[Warning: it just might take you 4 hours and 19 minutes to read this post. Are you ready for a test of endurance?]
When my alarm went off at 5:45 Sunday morning, I was surprised by how well I slept. I figured I might be up all night tossing and turning with nerves but I slept like a rock---I guess I needed it. I got dressed, ate my usual peanut butter and honey toast, and started slamming water like I'd done the entire day before. I was nervous, for sure, but it was a surreal feeling of, "Holy crap, this is it" for the most part. I stared at the morning news praying that the weather man was wrong and that the said showers would hold off until after the race. And I knew it was going to be cold since it was barely 40 degrees at the time with a high of 55 predicted. Hey, at least it wasn't going to be 80 degrees, right?
We took some pictures and Nate and I were off to Grafton while the rest of the crew hung out at home a bit longer. The drive to the start site seemed to take FOREVER: was I really going to run all the way back from this random town so far away? Nate tried to keep the mood light with a little TuPac for inspiration, followed by Dave Matthews--surely a combo made in heaven for marathon day.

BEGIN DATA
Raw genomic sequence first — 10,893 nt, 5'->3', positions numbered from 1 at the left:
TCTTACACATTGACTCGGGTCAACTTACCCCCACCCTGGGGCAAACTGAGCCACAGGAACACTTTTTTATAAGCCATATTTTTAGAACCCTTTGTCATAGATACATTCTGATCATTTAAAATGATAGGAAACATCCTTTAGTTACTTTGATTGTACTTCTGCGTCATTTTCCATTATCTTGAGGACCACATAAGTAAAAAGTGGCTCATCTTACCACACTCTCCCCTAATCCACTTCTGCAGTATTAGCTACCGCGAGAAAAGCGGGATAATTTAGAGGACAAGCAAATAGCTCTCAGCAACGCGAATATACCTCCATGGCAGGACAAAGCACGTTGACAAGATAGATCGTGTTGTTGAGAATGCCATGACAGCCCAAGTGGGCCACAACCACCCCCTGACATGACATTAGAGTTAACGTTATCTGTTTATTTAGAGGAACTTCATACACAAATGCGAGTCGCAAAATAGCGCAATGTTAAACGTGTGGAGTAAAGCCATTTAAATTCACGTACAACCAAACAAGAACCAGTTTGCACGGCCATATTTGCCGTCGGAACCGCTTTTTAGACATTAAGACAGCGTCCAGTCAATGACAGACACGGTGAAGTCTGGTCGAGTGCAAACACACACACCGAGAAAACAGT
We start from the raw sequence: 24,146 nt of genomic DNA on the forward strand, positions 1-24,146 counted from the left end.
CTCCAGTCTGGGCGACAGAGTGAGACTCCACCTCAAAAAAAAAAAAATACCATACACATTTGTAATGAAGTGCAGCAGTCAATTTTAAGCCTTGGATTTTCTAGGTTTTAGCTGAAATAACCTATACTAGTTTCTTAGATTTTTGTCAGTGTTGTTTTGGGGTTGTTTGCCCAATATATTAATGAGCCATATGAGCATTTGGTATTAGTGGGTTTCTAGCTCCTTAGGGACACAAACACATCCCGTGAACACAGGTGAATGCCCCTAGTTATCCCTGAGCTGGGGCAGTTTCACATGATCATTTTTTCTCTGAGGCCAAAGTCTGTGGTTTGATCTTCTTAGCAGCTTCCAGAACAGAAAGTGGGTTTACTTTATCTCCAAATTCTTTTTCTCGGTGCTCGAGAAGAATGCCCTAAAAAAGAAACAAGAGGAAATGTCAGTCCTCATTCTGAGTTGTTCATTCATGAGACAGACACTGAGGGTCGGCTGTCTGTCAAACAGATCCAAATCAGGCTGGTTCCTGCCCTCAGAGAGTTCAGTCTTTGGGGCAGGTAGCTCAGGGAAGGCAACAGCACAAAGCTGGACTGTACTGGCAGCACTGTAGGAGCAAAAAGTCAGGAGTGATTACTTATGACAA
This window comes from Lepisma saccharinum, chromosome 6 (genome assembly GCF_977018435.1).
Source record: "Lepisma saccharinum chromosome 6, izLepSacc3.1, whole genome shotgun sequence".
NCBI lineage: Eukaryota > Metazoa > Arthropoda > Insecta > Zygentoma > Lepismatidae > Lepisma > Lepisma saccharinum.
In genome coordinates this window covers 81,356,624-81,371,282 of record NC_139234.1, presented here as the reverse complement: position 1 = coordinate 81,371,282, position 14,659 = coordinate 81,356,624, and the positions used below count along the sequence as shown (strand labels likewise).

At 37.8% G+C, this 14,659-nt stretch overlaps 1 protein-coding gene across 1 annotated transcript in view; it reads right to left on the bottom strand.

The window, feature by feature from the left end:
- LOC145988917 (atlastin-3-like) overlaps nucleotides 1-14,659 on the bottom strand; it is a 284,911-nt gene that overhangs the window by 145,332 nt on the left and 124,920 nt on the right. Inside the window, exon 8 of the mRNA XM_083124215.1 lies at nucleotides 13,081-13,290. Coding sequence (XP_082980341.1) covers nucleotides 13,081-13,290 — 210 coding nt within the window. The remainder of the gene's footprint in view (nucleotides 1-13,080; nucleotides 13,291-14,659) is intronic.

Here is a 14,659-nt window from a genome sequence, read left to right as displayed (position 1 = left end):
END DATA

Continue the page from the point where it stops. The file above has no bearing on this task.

We arrived at Grafton High School along with hundreds of other runners. My love for people-watching kicked in as I noticed both young and old, big and small, male and female participants heading towards the start line. We met Sheri and her friend Karen--two girls I trained with a bit--and let out a few squeals of excitement. Nate walked us over to the starting line where we hugged and kissed goodbye. He told me to have fun and kick some A promising to see me soon.